The relationship between Kenyans and their elected members of Parliament borders that of an abusive relationship. It’s a typical prime time soap opera TV program that is popular with most Kenyans.
These soaps are usually very linear, nothing out of the ordinary. The protagonist (say a woman) will live a miserable life, keeping up with an abusive partner until one day she meets Prince charming who will “open her eyes” to realize she owes the antagonist nothing and she can have a better life with the new macho guy. Sounds familiar?
In our case, MPs are the abusive partner, misusing our hard earned cash and quite extravagant with our money. Unfortunately, we haven’t met Prince charming yet who will open our eyes to see the abusive relationship we are in, otherwise we wouldn’t be constantly voting in the same culprits that have made our lives unbearable. Like the antagonist in these soaps, the MP promises heaven when they want to be voted in or taken back only to show their true colors once assured of the position.
If MPs honestly cared about Kenyans, rather than demanding payment for work they will not do in the name of breach of contract, they could have sacrificed the money as a sign of good faith and promote development projects.
Here’s what the Ksh. 3.3 billion combined with MCAs, Ksh. 5.05 billion could have done between now and the next elections
- With only ksh. 3 billion legislatures can construct 1000 solar powered primary schools in the rural areas bridging the advantage city pupils have over rural pupils. Already Aleutia-a UK based company in conjunction with Stonehouse ltd have implemented these designs in Kiambu Kenya.
- With only Ksh. 3 billion or less our MPs can build at least 500 solar powered market stalls. There’s no need to have shops in rural areas closing by 6pm when we can harvest solar and create a 24hour economy in the rural areas. Again, the estimates are according to the same company that’s already implementing the same.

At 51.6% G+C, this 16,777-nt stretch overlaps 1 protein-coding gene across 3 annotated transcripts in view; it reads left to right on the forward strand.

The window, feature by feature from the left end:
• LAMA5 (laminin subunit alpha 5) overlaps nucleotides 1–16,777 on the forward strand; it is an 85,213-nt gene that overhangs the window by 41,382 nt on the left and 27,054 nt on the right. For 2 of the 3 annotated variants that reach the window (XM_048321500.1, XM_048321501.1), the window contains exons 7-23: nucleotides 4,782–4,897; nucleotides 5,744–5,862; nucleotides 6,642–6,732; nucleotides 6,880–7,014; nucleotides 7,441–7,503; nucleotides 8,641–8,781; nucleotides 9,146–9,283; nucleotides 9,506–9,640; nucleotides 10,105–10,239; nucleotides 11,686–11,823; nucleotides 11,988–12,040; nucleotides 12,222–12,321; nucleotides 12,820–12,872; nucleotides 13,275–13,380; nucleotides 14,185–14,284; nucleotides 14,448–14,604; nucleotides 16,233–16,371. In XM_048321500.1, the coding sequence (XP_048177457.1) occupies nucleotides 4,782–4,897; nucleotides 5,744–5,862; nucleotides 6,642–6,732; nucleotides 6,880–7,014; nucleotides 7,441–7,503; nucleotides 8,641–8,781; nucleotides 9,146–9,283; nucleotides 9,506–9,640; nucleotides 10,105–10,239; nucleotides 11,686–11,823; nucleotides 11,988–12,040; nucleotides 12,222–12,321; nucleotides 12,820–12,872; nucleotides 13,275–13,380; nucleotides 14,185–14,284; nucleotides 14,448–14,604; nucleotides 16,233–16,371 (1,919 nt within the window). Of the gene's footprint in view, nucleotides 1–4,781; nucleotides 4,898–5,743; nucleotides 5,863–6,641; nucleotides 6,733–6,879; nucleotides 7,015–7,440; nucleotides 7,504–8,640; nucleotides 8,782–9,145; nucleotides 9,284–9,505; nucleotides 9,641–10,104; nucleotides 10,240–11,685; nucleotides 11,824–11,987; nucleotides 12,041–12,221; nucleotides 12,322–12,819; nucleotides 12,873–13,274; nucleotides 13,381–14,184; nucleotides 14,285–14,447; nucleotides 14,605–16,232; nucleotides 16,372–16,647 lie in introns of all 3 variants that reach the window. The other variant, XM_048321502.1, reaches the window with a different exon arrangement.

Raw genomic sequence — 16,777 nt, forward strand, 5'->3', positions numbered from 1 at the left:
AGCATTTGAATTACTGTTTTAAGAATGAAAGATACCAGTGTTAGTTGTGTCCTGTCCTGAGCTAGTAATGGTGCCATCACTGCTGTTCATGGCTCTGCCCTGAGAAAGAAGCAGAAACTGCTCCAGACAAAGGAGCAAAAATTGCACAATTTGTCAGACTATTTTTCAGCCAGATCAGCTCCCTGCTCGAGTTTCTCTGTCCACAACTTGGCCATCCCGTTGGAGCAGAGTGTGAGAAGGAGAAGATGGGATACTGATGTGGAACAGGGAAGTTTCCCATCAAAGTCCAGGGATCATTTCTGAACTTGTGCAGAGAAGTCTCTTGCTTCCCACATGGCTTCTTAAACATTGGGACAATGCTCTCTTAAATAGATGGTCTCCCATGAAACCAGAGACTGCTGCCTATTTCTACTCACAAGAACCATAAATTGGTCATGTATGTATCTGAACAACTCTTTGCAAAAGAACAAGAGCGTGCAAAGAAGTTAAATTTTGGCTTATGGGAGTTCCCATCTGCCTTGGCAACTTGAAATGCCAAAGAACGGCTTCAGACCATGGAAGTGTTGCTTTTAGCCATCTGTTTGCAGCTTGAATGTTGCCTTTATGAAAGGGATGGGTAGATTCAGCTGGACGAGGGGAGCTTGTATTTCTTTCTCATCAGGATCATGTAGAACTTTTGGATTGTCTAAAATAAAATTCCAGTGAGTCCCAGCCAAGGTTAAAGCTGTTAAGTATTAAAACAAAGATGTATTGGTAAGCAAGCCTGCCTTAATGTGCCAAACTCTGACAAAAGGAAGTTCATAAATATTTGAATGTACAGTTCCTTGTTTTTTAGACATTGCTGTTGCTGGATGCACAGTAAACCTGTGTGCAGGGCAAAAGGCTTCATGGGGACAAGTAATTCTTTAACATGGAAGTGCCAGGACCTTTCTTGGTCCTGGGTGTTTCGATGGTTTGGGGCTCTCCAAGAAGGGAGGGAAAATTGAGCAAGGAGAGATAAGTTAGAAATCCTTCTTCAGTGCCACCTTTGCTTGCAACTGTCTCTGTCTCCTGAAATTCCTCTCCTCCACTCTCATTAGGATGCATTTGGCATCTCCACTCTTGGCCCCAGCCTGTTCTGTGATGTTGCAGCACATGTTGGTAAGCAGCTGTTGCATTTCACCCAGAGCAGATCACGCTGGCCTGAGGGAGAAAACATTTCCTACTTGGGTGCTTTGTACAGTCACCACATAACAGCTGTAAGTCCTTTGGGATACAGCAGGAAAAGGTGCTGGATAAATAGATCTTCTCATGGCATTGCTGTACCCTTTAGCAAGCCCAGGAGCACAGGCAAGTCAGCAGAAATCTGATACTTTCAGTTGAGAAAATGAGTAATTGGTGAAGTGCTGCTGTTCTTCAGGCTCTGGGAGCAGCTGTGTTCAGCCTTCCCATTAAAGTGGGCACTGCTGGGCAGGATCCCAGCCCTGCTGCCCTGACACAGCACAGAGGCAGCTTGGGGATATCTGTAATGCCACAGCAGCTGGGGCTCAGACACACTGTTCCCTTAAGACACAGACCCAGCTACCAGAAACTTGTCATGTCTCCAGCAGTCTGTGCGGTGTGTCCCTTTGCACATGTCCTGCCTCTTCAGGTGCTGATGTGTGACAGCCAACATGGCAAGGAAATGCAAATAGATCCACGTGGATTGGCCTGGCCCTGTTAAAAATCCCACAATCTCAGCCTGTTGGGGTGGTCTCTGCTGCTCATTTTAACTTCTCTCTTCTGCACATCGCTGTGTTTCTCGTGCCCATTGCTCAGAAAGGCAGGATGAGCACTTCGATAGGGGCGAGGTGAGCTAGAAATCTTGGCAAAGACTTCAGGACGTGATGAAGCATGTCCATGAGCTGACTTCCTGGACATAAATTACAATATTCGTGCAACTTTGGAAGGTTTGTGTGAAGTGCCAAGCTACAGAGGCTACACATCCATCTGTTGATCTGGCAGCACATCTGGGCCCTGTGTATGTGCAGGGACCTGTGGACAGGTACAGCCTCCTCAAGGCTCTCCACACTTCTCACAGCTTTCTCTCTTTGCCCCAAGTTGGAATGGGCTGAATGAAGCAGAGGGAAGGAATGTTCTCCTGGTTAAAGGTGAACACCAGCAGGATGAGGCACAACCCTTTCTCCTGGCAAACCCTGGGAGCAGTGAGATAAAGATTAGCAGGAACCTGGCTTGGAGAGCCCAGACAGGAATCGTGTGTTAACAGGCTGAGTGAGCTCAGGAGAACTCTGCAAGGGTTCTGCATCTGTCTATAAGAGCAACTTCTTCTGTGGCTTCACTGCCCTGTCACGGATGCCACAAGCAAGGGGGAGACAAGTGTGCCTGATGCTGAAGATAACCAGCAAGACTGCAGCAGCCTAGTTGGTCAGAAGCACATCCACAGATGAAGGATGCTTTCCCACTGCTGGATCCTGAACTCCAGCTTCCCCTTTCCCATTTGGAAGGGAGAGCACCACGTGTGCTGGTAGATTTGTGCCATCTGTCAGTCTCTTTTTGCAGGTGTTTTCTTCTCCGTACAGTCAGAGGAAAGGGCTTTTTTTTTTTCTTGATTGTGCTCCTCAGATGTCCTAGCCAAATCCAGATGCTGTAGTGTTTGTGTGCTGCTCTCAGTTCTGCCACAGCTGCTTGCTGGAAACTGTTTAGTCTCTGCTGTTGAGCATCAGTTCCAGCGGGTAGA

- With Ksh. 1 billion MPs together with MCAs can invest in local scientists and introduce biological control measures and clean Lake Victoria of the hyacinth that’s rendering the region poor.
In any case MPs and MCAs are not entitled to the Ksh. 8.35 billion. First, they knew their term will be shorter than the previous Parliament. In fact, the court had on this question in the matter of Interim Independent Commission Sup. Ct. Constitutional Application No. 2 of 2011 ruled that, “The elections come in the context of the first progressive, public-welfare-oriented, historic Constitution which embodies the people’s hopes and aspirations. Not only are these elections one of the vital processes instituted under the Constitution, but they constitute the first act of establishing a whole set of permanent governance organs.” Meaning being the first election that was introducing other new structures, the complexity of the first few elections after promulgation of the constitution had been foreseen. The question of MPs and MCAs compensation, therefore, does not arise.
Secondly, the election date set in the Constitution of Kenya 2010 was passed by all Kenyans, so is the law and cannot be changed. Thirdly, legislators must lead by example and obey the basic principles laid out in the law of the land. Will Parliamentarians arm-twist the Executive again to get their interests met over the wishes of all Kenyans? For how long will Kenyan leaders prioritize their selfish-interests’ over the publics! On the same matter on general elections, the judges concluded thus:
“Clearly, any ambivalence or uncertainty in the path of such crucial elections must, as a matter of public interest, be resolved in time: and the task of resolution rests, in the circumstances prevailing, with the Supreme Court, by its Advisory-Opinion jurisdiction.”